Wednesday, Plymouth County officials approved an early end to an agreement between Wells Enterprises and the Iowa Economic Development Authority.
Wells entered into the New Jobs and Income Program in '04. The goal, cut costs after building a new headquarters. The IEDA's deal would have awarded Wells $4.4 million in tax credits. But the company needed to create 126 new jobs, and maintain them.
"They needed to have those new jobs in place by June 30th of 2009. Then maintain those additional jobs through June 30th of 2014," said Tina Hoffman, with IEDA.
Wells fell short, getting 52. Company officials blame unexpected efficiency at their new facility, and high commodity prices.
"We had to counter that, millions and millions of dollars in extra cost. We then slowed down the hiring," said Wells Vice President of Corporate Communication Dave Smetter.
The company only collected about $980,000 from the millions set aside. Smetter says Wells stopped taking money when the company knew they wouldn't reach the job goal.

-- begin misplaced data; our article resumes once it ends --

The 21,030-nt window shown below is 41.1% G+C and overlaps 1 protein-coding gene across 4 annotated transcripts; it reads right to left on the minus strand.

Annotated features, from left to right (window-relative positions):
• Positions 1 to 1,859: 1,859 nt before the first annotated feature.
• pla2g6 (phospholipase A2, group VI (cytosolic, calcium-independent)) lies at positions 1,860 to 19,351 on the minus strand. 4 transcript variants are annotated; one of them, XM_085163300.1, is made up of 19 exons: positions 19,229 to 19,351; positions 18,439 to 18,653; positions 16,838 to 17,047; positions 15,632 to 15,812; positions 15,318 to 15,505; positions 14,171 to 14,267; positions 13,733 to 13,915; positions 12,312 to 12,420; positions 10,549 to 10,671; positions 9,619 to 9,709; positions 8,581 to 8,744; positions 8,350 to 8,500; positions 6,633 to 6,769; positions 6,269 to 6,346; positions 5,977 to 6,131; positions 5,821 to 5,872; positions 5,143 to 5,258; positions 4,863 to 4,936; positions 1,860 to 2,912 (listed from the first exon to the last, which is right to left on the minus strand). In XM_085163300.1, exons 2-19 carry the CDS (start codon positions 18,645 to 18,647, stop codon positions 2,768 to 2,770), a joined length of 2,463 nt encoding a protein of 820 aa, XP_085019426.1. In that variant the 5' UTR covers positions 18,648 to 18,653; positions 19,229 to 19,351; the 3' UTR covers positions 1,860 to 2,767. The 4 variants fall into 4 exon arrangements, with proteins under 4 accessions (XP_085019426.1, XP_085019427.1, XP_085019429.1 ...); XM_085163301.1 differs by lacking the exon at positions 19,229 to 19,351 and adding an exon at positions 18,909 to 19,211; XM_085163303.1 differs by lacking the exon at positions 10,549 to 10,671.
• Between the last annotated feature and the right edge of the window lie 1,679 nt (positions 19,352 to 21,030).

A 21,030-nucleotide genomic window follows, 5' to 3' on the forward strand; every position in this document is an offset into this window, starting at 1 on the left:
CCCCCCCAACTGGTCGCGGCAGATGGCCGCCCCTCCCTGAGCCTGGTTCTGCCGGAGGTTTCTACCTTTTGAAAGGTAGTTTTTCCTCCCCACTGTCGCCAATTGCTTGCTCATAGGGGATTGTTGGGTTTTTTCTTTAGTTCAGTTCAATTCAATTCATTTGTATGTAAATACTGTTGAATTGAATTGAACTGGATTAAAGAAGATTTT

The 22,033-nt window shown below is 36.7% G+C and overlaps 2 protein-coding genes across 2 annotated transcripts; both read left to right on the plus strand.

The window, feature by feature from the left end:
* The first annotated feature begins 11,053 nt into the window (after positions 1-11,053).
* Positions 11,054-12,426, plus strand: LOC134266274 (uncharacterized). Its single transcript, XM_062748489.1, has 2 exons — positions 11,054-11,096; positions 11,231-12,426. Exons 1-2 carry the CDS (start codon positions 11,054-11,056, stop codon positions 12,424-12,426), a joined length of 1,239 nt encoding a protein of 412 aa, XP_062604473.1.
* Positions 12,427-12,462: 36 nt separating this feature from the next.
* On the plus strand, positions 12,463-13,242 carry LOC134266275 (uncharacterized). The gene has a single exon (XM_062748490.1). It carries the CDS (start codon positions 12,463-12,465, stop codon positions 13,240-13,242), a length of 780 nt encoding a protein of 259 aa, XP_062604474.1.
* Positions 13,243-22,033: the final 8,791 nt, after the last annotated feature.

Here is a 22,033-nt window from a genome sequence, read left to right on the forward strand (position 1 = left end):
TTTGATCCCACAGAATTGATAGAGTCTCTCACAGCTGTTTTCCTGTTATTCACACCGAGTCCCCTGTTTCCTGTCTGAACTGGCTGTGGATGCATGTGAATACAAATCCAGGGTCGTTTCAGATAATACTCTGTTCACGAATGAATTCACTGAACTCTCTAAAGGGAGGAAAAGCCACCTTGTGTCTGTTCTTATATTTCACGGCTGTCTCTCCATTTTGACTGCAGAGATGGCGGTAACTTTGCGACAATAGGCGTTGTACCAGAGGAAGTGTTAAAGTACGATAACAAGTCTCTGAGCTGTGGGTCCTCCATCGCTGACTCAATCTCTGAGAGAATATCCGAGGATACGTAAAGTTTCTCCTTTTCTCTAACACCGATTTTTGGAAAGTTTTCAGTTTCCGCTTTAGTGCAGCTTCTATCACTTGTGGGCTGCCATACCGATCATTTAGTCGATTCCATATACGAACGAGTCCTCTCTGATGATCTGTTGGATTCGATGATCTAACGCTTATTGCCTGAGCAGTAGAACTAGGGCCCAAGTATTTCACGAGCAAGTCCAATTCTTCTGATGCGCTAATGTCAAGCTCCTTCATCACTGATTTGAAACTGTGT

"That was only fair to the tax payers of Iowa," he said.
Wells and the IEDA settled in May. The state said the company could keep the near million they collected for creating the jobs they did. Officials say considering the nation's economic strain in years past, they're happy with the outcome.
"This project was going on during a time when the economy was experiencing a downturn. So, we are pleased, obviously, to have 52 great jobs in the economy," said Hoffman.
This isn't the only time Wells Enterprises didn't meet a jobs goal. Back in 2008, the company agreed to repay more than a million dollars of state money for failing to create and keep jobs that were promised.
In 2004, Wells, through a different IEDA program, planned to create more than 120 jobs. In return, the state offered $3 million in forgivable loans. When Wells fell short, they agreed to repay $1.2 million back to the state.
Cindy Berner-Schlichte is spearheading an effort to collect goods to bring to those in need, people who lost everything in the path of destruction. She's filling horse trailers with diapers, water,More >>
Cindy Berner-Schlichte is spearheading an effort to collect goods to bring to those in need, people who lost everything in the path of destruction. She's filling horse trailers with diapers, water, snacks, and tools that can be used to cleanup debris.More >>
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